Bats are Mammals, Not Birds!

2 teachers like this lesson
Print Lesson


SWBAT describe the basic needs and features of bats.

Big Idea

Some people think bats are birds...they are actually mammals!


The Essential Standards that this lesson align to are 1.L.1.1, "Recognize that animals need air, water, space, food and shelter, and that these may be found in their environment" and standard 1.L.2.2, "Summarize the basic needs of a variety of different animals (including air, water, and food) for energy and growth. Naturally, teaching about basic needs will also include a conversation about their habitat because their habitat must provide for their basic needs.

For each lesson, I post both the lesson objective from the Essential Standards and a guiding question. Click here to find out why I teach the Essential Standards for science. This is to help students to understand the purpose behind the lesson and to connect to prior knowledge. I have found it helpful because it also keeps my focus on the objectives for the day. When I first introduce the day's activities to the students, I will write at the top of the board, 'What features make bats mammals? What are the basic needs of bats?'


  • Internet/Projector
  • Copies of Fact Sheet (1 per student, or several made into a mini-book)

Note: During this unit, I have lots of books about all kinds of animals around in the classroom, but with the Common Core State Standards there is a large emphasis on non-fiction books. The more exposure students have to non-fiction texts, real photographs, and information about the animals, the more connections they will make to the content.

Warm Up

10 minutes

Review of 6 Animal Classes Song

Today, we start with a quick song about 6 animal classes as a review. The song activates prior knowledge about the 6 animal classes and also engages them as a 'hook' into the lesson. It also engages my auditory learners and helps the students to more readily recall the classes. 

Then I show this video to introduce bats. The pictures are really the focus as the lyrics do not necessarily provide much information, so I ask students to not write during the video but rather to just watch the pictures. I use videos a lot because it is a visually stimulating way to convey information which captures the attention of my students, especially those who are visual learners. 

Watching videoNext, I show the lyrics and sing this song with students. This is a fun song to learn and it also includes a lot of the vocabulary I expect my students to become familiar with! Teaching it by singing helps my auditory students to remember the vocabulary more readily, and I can use the song during transition times in the future as a review.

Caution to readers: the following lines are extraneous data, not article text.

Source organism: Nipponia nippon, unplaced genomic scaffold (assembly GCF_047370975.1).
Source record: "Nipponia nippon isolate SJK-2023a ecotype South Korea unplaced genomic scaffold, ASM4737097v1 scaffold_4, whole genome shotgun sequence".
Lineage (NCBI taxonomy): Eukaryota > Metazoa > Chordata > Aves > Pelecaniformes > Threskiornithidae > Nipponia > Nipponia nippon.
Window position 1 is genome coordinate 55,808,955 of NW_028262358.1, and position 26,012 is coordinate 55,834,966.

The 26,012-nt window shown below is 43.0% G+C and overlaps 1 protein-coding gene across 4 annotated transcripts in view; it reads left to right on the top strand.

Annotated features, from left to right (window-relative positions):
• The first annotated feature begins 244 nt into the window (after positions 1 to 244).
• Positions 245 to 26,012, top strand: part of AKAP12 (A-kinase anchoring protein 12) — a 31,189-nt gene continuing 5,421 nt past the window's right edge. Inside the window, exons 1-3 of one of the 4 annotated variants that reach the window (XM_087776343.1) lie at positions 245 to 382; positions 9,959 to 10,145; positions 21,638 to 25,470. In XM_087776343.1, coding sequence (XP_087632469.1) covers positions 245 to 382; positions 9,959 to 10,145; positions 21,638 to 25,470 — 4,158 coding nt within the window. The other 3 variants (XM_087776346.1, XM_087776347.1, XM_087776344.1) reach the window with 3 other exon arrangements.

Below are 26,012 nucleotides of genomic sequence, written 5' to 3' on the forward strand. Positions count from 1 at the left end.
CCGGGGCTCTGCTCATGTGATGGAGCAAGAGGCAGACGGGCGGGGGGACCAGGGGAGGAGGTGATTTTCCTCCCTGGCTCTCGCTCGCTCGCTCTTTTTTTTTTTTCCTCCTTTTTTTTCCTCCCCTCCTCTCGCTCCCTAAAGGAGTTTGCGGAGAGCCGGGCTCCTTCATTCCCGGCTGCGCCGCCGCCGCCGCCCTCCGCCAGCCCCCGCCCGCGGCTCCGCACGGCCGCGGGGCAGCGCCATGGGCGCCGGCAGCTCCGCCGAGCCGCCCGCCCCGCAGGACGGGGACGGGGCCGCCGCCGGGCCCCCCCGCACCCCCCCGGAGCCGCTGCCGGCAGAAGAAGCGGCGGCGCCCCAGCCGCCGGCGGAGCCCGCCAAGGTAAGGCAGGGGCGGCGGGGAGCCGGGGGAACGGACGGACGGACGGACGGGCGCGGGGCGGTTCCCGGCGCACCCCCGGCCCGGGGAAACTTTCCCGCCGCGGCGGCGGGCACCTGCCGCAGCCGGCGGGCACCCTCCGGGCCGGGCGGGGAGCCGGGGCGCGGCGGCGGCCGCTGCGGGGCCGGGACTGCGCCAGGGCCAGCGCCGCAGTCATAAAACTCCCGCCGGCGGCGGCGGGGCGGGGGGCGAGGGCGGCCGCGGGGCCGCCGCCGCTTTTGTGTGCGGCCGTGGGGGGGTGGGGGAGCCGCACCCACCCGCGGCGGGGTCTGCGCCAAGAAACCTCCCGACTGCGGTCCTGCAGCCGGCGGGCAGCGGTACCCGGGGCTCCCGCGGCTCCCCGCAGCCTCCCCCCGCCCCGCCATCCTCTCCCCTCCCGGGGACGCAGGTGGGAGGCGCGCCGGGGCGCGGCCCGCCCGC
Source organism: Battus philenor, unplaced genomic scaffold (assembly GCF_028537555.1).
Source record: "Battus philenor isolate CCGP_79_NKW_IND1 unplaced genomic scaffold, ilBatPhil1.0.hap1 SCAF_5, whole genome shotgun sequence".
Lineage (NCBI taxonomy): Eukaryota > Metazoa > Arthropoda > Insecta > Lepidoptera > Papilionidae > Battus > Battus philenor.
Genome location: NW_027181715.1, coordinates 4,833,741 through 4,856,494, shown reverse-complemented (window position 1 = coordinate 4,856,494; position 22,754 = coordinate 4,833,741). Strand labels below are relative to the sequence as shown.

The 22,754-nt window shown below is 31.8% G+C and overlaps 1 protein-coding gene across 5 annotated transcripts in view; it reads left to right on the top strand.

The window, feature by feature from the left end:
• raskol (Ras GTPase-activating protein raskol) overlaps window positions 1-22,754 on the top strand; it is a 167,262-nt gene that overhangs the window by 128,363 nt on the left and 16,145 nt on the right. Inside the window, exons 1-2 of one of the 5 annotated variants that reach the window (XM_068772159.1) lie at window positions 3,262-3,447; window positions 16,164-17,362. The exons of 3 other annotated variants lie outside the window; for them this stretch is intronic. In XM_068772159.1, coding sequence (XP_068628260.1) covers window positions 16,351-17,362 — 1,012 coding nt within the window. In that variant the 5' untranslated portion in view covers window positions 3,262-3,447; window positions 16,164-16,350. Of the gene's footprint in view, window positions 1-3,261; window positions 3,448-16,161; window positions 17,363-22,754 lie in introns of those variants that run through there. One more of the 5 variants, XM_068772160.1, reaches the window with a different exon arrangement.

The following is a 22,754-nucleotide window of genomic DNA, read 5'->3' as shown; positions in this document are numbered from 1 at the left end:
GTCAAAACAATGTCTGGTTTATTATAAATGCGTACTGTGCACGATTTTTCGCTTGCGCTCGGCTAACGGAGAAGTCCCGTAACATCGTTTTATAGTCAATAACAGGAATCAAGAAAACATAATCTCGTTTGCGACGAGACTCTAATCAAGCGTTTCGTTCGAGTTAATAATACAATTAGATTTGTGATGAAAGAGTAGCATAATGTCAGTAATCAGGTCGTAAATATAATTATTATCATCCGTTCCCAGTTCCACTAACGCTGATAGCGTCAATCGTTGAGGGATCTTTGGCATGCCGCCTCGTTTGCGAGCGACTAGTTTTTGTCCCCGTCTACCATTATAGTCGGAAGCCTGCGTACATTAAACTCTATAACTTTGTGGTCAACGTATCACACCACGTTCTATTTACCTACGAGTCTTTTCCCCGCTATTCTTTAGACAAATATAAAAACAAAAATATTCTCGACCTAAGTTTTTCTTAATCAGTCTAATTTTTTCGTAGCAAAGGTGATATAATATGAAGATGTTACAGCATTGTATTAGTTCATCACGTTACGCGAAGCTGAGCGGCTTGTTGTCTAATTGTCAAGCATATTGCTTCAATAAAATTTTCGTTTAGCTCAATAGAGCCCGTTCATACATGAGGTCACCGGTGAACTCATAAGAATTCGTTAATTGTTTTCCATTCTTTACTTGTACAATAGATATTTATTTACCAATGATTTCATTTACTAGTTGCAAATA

35 minutes

Today, students work with a partner to find information about bats and then come back together in whole group to make sure we got everything we need for our Fact Sheets. I want to make sure they are supported in finding accurate information about the animal's basic needs so I carefully select texts for each group of 2-3 students to use that is on their reading level and supported by lots of pictures and/or photographs. I say,

"You are going to work in a group of 2 or 3 students and find out as much as you can about bats with the books I have given you. Try to fill out some parts of the Fact Sheet, if you can. If you are not sure about something you can ask when we get back in whole group. You have about 10 minutes to work."

After 9 minutes, I give a "1 minute to finish" warning and at 10 minutes I call everyone to the carpet with their Fact Sheet and a pencil. The rest of the lesson is whole group to make sure that the information students found was accurate and that we develop the understanding about why bats are considered mammals.

First, I show the students pictures of bats at different life stages in some of our non-fiction bat books. I am focusing on basic needs for the standards, but I think to clarify the 6 animal classes, looking at the animals as infants is important because that drinking milk as an infant is a feature of the mammal class. I say,

"Infant bats are called 'pups'. When they are born, they drink milk from their mother for about a month. Remember, we added that to our chart about mammals yesterday! Let's learn more about this using a website!"

I use my SmartBoard to share this website with the students and we look through the different pages about bats and continue to fill out our Fact Sheet as we go.Teacher Diagram of Bat Wing Part of the fact sheet is to draw a diagram and I model one on the board to help students who need more direction. We also listen to this song about echolocation to learn about how bats communicates. The students particularly love this one! Once we are close to completing the Fact Sheets, I use a non-fiction text to get a few more details. Watch us review in the Basic Needs of Bats Video.


Here are some examples of student work from today!

Student Work 1        Student Work 2       Student Work 3

Overall, we did a good job completing the Fact Sheets but it is evident that some students need a little extra time which I build in during their morning work the following day.


Wrap Up

5 minutes

To end the lesson, we discuss the Basic Needs of Bats using the Fact Sheets about squirrels and bats through conversation as a whole group. I focus on the 4 features of mammals by saying things like 'Both of these mammals have backbones! What other features do they both share?' I also take the conversation back to basic needs by making comparisons like 'Wow - squirrels need water and so do bats! Even though they get it from different places, they still need it to live'.

In tomorrow's lesson, we will compare the two and add humans, but for now we just talk informally about them and what we have learned. This supports Science and Engineering Practice 8, obtaining, evaluating, and communicating information.